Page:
In the third quarter 10-Q from Capital One (NYSE:COF), the bank notes a rather large change in funding. At the start of the year, Capital One had drawn $17.72 billion in advances from the Federal Home Loans Banks (which of the twelve isn't stated and it is likely there were funding agreements with several). The FHLB system allows banks to pledge collateral in order to receive these advances as one subsidized method of funding bank assets, primarily residential or commercial mortgage loans. That balance was safely less than the overall standby borrowing capacity for Capital One of $29.5 billion.
By the end of Q3, however, the bank had repaid some $13 billion of the advances. Some of that gap was funded by a net increase of $3 billion in longer-term debt. The bulk was transitioned by interest-bearing deposits which rose by $7 billion, leaving the rest funded when the bank issued another $4 billion securitized debt obligations. The latter are securitization tranches of various forms likely on the bank's credit card trusts that were consolidated years ago under FAS 166/167 (post-crisis).
In Table 30 of Capital One's SEC filing, the bank suggests the reasons for the rejiggered accounting as perhaps relating to the current phase-in of Basel III's Liquidity Coverage Ratio (LCR). We are not privy to the calculations, but a major part of the numerator is FHLB drawing capacity. Again, at $29.5 billion in what could be secured (after generous haircuts) at FHLB, Capital One had "only" $11.8 billion available potential liquidity to start the year. The LCR phased effect was to be 80% effective on January 1, 2015, but 90% of the final rule by January 2016 (and 100% January 2017). Reducing the outstanding advances allowed the bank increase its liquidity potential, satisfying a larger LCR standard, via untapped FHLB advances of $23.6 billion (the difference remaining being a lower advance ceiling by September 30).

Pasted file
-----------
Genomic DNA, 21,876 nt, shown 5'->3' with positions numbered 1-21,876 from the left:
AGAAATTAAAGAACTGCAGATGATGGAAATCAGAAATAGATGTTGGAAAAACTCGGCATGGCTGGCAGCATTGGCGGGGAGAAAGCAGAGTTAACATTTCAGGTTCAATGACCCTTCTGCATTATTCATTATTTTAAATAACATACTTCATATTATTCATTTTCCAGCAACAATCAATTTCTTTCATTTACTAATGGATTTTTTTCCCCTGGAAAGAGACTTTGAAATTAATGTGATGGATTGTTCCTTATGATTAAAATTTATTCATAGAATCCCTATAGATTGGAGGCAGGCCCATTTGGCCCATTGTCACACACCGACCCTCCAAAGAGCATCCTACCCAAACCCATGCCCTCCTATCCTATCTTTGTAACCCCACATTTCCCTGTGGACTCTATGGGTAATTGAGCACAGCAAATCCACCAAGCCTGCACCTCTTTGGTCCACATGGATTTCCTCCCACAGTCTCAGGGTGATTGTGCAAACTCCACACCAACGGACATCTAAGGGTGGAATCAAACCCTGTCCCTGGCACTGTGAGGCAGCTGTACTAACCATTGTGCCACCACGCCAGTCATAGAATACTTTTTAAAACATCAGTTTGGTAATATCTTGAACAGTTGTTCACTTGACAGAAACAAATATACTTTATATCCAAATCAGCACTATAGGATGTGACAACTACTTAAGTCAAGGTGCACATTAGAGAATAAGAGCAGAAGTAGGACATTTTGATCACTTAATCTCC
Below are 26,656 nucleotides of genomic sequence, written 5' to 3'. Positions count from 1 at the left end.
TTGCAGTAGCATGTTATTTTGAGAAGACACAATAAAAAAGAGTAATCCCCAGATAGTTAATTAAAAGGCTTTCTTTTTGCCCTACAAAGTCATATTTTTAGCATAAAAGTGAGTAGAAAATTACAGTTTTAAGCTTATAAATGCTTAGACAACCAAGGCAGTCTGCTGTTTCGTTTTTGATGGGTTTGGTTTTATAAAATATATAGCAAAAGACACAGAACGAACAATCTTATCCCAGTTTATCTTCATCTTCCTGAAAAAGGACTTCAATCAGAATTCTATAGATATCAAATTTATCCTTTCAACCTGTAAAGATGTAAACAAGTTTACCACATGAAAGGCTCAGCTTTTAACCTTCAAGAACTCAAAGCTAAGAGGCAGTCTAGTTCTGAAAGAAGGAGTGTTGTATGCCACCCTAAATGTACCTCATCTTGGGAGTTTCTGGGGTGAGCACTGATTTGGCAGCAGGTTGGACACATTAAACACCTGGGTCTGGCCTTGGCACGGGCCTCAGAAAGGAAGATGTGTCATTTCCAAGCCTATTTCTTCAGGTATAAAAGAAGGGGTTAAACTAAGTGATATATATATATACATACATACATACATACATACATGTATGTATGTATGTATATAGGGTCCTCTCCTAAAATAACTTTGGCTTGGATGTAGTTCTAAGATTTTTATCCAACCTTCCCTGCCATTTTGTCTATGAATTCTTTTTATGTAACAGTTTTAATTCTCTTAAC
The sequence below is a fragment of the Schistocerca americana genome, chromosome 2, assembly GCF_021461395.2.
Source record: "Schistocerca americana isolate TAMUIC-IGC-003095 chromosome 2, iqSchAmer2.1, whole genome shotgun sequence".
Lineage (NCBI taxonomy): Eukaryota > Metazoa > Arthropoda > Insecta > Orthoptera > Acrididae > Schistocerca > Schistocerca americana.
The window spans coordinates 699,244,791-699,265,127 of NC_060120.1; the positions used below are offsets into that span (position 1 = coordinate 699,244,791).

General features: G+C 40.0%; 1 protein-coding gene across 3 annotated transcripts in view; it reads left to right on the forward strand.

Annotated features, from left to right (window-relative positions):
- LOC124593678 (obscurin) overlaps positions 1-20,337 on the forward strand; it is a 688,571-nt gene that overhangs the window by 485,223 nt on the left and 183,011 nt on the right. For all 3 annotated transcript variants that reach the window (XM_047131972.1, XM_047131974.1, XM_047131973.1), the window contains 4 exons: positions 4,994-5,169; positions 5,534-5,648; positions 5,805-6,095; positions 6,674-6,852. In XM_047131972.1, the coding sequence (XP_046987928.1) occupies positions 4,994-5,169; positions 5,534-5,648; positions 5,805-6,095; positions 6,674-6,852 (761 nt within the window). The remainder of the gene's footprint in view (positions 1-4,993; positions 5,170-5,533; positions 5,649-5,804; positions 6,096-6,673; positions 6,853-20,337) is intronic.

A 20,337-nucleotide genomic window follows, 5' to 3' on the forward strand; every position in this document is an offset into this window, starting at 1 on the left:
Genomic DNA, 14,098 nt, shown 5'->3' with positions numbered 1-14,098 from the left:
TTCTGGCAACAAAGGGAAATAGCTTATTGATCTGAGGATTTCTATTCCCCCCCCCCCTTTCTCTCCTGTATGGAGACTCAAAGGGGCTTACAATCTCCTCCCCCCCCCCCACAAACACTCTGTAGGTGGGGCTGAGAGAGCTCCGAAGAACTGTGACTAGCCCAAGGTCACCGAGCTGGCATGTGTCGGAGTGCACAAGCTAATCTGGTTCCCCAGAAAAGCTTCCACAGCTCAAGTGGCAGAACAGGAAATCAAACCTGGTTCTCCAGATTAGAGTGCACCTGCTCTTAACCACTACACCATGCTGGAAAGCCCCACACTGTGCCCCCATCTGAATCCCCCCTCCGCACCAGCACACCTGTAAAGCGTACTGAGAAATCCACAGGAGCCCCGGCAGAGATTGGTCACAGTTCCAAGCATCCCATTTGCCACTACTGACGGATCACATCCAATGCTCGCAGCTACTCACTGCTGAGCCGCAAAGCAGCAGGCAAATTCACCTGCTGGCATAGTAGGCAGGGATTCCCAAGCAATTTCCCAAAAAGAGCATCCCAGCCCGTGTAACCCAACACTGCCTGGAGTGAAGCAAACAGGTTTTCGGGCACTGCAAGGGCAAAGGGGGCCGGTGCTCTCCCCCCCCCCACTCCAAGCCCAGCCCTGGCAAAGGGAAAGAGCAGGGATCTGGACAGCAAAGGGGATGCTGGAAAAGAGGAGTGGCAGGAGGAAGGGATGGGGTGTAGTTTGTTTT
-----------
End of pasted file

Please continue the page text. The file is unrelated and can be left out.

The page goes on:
It also required the shift in overall funding mix as noted above, which included a healthy increase in potential interest cost via those interest-bearing deposits (which had not impacted the bank's profits by the end of Q3) and a real increase in interest expense due to "other borrowings." The first nine months of 2015 cost the bank $241 million in interest on "other borrowings" compared to $226 million in the same period of 2014 ($82 million in Q3 2015 alone vs. $71 million in Q3 2014).
What was interesting was that the moves by Capital One were opposite the general trend in FHLB activity overall. Total advances made by the consolidated FHLB system actually grew by about $21 billion from the start of 2015 to the end of Q3; from $570.7 billion to $591.5 billion. The FHLB system gets its funding for these advances by issuing its own debt, one form of the agency class. There was a reported $858 billion in FHLB debt outstanding at the end of Q3, up about $10 billion from $848 billion at the start of 2015. The rest of that increase in advances was made up through FHLB's asset side, with held-to-maturity securities declining by $10 billion to $95 billion (bonds in the portfolio that matured and were not rolled into new bond positions) and a reduction in cash and deposit balances with banks of a further $9 billion. Between the increase in debt liabilities and the decreases in the bond portfolio and cash and equivalents, that left more than enough to fund the $21 billion uptick in outstanding advances. Whatever was remaining after all that was placed in the money markets; about $4.1 billion.
That makes the FHLB a significant conduit for risk and maturity transformation in terms of funding asset positions at the banks. The remainder is left available for both money markets as well as FHLB's own portfolio; but those are remainders subject to the primary mission of advances.